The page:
Thirteen chapters explore the social, political and environmental impacts on agricultural development. Early chapters discuss global policy decisions that must answer to changing social and environmental demands. Other chapters review a variety of agricultural production systems from organic farming to the use of genetically modified crops and biotechnology. Chapter seven, "Are GM Crops the Answer to Africa’s Critical Food Security Status? Learning from the Experiences of Developing Countries" does an excellent job of outlining the controversies of genetically modified crop production. Other topics explored within the chapters include farm theft in the Caribbean, the potential of wild edible plants, the link between agricultural productivity and more inclusive economic growth, the use of spatial technology to create more community-based solutions to poverty and much more.
Like other titles in the series, chapters begin with an abstract to outline the research to follow. Information is generally presented in concise paragraphs aided by the use of case studies, bullet points, tables, headings and subheadings, and key terms and definitions. References are listed at the end of each chapter and are compiled at the volume’s end. End pages also include brief contributor biographies and an index.
This reference can be an essential source for students, policy-makers, and other professionals with a specific interest in global agricultural developments.

– ARBA Staff Reviewer

Table of Contents and List of Contributors

Search this Book:

Author(s)/Editor(s) Biography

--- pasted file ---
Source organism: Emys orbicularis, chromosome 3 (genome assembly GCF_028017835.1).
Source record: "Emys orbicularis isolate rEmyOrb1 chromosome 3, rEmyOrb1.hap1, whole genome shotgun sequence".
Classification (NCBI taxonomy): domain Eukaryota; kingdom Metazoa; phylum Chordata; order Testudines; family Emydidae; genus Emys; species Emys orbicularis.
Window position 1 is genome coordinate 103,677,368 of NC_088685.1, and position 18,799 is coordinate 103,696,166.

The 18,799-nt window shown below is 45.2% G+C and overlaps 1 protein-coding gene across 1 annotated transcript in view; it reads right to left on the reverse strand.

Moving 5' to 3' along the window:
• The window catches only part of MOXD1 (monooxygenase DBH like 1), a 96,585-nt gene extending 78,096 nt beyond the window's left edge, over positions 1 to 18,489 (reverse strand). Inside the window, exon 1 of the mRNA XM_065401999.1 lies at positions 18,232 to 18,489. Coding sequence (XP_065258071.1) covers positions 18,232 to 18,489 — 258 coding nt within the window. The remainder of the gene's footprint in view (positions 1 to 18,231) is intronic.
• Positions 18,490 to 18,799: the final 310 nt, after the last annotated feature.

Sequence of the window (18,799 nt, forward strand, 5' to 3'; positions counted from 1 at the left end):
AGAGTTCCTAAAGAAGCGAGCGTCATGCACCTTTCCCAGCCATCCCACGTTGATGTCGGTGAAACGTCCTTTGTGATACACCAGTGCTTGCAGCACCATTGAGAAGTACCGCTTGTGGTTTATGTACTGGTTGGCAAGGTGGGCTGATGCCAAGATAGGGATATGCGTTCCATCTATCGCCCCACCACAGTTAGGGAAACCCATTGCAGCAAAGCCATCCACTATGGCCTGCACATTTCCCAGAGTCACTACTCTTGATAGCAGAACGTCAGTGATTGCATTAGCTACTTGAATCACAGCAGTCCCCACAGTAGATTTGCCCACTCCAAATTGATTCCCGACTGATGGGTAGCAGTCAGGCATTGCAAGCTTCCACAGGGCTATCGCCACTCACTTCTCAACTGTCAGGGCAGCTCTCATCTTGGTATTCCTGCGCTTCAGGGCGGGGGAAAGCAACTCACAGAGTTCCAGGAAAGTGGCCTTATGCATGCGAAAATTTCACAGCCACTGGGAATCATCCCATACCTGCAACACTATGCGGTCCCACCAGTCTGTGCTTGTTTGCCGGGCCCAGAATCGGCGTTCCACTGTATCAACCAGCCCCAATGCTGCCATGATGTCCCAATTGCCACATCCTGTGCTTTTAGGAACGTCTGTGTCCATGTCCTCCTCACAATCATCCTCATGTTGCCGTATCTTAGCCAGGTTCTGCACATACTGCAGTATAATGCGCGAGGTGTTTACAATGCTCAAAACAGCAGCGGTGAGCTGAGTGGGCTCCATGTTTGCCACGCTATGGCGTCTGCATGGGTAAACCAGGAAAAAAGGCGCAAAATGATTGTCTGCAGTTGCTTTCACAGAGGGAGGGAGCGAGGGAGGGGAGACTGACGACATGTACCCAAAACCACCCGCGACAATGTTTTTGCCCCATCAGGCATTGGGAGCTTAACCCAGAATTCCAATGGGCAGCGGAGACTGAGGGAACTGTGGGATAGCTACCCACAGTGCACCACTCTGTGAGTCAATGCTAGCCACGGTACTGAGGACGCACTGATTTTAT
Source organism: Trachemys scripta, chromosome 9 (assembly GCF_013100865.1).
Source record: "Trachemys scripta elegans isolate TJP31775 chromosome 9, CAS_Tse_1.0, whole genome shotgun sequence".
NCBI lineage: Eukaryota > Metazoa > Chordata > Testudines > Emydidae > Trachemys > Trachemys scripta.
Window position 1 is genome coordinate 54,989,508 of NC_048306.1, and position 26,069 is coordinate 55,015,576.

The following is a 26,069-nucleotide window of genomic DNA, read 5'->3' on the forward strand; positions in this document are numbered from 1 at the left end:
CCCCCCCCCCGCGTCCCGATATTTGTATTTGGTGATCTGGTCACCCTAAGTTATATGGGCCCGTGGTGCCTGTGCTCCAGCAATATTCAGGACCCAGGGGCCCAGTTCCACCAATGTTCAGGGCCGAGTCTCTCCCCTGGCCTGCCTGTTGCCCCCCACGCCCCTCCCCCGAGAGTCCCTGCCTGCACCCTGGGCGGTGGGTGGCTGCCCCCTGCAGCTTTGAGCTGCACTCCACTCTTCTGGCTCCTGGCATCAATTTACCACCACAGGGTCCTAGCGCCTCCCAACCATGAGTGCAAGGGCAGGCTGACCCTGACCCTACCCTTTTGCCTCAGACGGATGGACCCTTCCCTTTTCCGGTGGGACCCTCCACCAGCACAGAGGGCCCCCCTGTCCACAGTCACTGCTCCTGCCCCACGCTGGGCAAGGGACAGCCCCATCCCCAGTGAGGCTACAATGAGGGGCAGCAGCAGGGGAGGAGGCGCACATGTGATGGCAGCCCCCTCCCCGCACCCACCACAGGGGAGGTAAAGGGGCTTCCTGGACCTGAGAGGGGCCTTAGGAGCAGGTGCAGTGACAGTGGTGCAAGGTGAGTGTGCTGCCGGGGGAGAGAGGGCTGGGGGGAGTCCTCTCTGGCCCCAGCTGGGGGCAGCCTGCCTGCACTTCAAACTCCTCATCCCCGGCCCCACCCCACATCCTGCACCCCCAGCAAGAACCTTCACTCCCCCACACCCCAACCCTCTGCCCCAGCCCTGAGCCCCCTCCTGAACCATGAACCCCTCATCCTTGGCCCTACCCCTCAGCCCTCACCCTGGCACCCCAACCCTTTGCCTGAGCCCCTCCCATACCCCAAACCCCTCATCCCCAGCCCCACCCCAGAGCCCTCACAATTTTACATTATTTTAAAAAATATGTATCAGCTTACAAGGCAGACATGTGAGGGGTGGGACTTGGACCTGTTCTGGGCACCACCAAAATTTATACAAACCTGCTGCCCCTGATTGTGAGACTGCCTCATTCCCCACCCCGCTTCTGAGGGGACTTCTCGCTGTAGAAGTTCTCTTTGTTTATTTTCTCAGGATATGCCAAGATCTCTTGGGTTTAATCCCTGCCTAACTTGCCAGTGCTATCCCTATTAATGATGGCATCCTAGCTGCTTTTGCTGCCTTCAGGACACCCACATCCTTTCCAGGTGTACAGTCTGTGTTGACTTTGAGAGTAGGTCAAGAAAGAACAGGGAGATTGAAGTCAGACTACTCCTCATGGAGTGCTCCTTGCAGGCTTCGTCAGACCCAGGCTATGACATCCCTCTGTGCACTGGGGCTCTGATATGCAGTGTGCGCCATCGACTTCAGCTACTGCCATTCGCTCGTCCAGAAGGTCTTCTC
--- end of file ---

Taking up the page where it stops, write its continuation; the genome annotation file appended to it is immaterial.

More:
Wayne Ganpat (PhD Agricultural Extension) is a Caribbean extension professional. Presently, he is a Senior Lecturer in Agricultural Extension and Communications at the University of the West Indies (UWI), St Augustine, Trinidad and Tobago and teaches courses at both the undergraduate and graduate levels. Prior to joining the UWI, he worked as an Extension Officer in the government extension service for over 20 years and left as the Deputy Director of Extension Services. He has worked as a consultant for governments in most Caribbean countries over the last 20 years doing work both in Extension and Communications.
Wendy-Ann Isaac is a Lecturer in Crop Production in the Department of Food Production, Faculty of Food and Agriculture at the University of the West Indies (UWI), St. Augustine Campus, Trinidad and Tobago. Dr. Isaac received her BSc. MSc., and Ph.D. degrees from the UWI, St. Augustine and M.Appl.Sci. in Agronomy from Lincoln University, New Zealand. Her research interests include Sustainable crop production systems and Participatory action research techniques with small farmers. She has worked with Fairtrade banana small farmers in St. Vincent and The Grenadines using the Participatory Research methods as part of her PhD. studies. She has authored and co-authored papers on these topics, which have been published in both regional and international peer-reviewed journals and is the co-editor on three books including Sustainable Food Production Practices in the Caribbean Volumes 1 and 2 and The Impact of Climate Change on Food Security in Small Island Developing States.